I am not some goddess that dropped down from the sky to sing pop music; I am not some extra-incredible human person that needs to be told how wonderful they are all day and kissed.
I went to see 'Phantom of the Opera' with my grandma and my mom when I was very little. The stage, the voice, the music... Composer Andrew Lloyd Webber has been a massive inspiration to me for some time - the storytelling, that deliciously somber undertone in his music.
I think that promoting insecurity in the form of plastic surgery is infinitely more harmful than an artistic expression related to body modification.
I decided to pursue music, so I dropped out of school and I told my parents I didn't want any money from them. I got three jobs and I just hit the ground running.
I'm really happy and had such an amazing time performing at Super Bowl - wish I could relive it all over again.
I don't think I could live without hair, makeup and styling, let alone be the performer I am. I am a glamour girl through and through. I believe in the glamorous life and I live one.
It's an endless proving of myself, that I really am a musician, that I have something to offer in the room. That women can be musicians, women can be rock stars, women can be more than an objectified idea of a pop star.
It's hard knowing who to trust with your personal life. When you cry in your room at night, you don't always know who to call. So I am very close to my family.
I feel like if you're a really good human being, you can try to find something beautiful in every single person, no matter what.
When the whole world has their eyes on you, if you say something that doesn't truly come from your spirit and your soul, or if you wear something that doesn't come from your spirit and your soul, it's an injustice to your position. And so, I'm really myself every single day and I do it because I know my fans would want me to.
My records are borderline dance records. They've got a real electro-rock heart and soul, and the vibe of the sentiment is pop, but there's a lot of people that were like, 'This is a dance record.'
I always have been an activist for things that were just authentically a part of my life, that I felt connected to.
I'm not a supermodel. That's not what I do. What I do is music. I want my fans to feel the way I do, to know what they have to offer is just as important, more important, than what's happening on the outside.
I don't like L.A. It's just not fun. I don't know why, but I just don't get it. You have to drive to get everywhere, and when it rains everybody freaks out.
The instrument that I never learned how to play was my fans. You know, they are the part of the story that nobody teaches you. I just want to do the right thing; I want to be a voice with them, among them.
I work very hard, but when God opens that door for you - when life opens that door for you, I should say - I think it's important to be giving, to return the love back.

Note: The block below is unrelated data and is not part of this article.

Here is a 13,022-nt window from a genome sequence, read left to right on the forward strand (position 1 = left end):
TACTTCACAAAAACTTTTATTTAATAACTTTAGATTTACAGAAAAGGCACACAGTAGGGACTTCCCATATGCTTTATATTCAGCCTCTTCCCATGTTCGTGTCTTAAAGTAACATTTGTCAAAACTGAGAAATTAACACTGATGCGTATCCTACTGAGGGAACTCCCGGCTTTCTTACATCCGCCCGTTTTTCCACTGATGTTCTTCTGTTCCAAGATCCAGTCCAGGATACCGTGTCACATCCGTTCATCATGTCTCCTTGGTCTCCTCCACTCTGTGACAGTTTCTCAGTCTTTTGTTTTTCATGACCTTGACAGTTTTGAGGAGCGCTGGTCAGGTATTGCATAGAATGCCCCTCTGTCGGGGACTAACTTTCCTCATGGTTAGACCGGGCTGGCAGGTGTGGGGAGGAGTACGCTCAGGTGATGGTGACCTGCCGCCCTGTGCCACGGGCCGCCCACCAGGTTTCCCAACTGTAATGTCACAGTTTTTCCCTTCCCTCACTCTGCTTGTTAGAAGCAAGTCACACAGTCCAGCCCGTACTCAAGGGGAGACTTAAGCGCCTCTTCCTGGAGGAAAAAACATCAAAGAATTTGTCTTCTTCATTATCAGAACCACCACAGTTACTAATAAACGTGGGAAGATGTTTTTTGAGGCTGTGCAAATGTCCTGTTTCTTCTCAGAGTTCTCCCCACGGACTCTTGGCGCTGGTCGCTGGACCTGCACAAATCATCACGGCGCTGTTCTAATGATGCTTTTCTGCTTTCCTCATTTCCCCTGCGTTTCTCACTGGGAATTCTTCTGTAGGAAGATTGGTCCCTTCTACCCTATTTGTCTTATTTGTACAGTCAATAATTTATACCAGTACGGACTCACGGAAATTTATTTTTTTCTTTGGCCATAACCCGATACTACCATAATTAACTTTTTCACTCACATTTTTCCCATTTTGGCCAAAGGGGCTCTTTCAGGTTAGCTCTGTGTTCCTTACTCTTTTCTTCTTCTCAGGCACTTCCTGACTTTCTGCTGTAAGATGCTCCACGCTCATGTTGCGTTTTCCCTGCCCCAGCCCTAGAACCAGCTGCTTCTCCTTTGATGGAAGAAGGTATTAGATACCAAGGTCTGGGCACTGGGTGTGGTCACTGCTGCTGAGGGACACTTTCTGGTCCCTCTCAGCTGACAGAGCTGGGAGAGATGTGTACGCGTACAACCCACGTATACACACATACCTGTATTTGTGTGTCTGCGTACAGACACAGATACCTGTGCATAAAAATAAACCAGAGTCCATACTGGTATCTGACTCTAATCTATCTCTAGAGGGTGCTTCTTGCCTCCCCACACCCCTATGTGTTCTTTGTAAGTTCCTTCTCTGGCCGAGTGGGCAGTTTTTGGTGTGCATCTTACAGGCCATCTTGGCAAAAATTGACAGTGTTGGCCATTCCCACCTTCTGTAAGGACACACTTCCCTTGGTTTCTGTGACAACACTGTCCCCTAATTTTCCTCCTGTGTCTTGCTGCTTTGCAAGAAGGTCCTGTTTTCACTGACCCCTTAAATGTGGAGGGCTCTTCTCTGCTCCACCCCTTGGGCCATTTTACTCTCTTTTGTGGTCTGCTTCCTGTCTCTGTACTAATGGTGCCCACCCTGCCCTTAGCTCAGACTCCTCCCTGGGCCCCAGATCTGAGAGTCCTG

I don't know that my schooling was conducive to wild ideas and creativity, but it gave me discipline, drive. They taught me how to think. I really know how to think.
I play a lot of instruments. I write all my own music. I spend hours and hours a day in the studio. I'm a producer. I'm a writer.
Unless I am both capable of and willing to reopen the wound every time I write a song, if I choose to not look inside myself to write music, I'm really not worth being called an artist at all.
I am the center of attention in my job every single day; the thought of a wedding to me is exhausting. Why would I put myself through that?
Music is one of the most powerful things the world has to offer. No matter what race or religion or nationality or sexual orientation or gender that you are, it has the power to unite us.
Some artists are working to buy the mansion or whatever the element of fame must bear, but I spend all my money on my show.
What I've discovered is that in art, as in music, there's a lot of truth-and then there's a lie. The artist is essentially creating his work to make this lie a truth, but he slides it in amongst all the others. The tiny little lie is the moment I live for, my moment. It's the moment that the audience falls in love.
I was very depressed when I was 19... I would go back to my apartment every day and I would just sit there. It was quiet and it was lonely. It was still. It was just my piano and myself. I had a television and I would leave it on all the time just to feel like somebody was hanging out with me.
I think that once you've had a few No. 1s in your career that you've kind of proven yourself, and I don't feel the need to prove anything anymore.
It is very hard to not be able to engage with people in a real and honest way because they either want something from me, or they see me as something that I simply am not.
I believe in the spirit of equality and the spirit of this country as one of love and compassion and kindness.
I think what it really is, is that I date creative people. And I think that what intimidates them is not my purse; it's my mind.
I began singing in dive bars and really small clubs. I dragged my piano down the stairs, and I went down the street with my keyboard, and I would go to every different dive bar that I could get to agree to let me play. I'd call and pretend I was Lady Gaga's manager.
I love my daddy. My daddy's everything. I hope I can find a man that will treat me as good as my dad.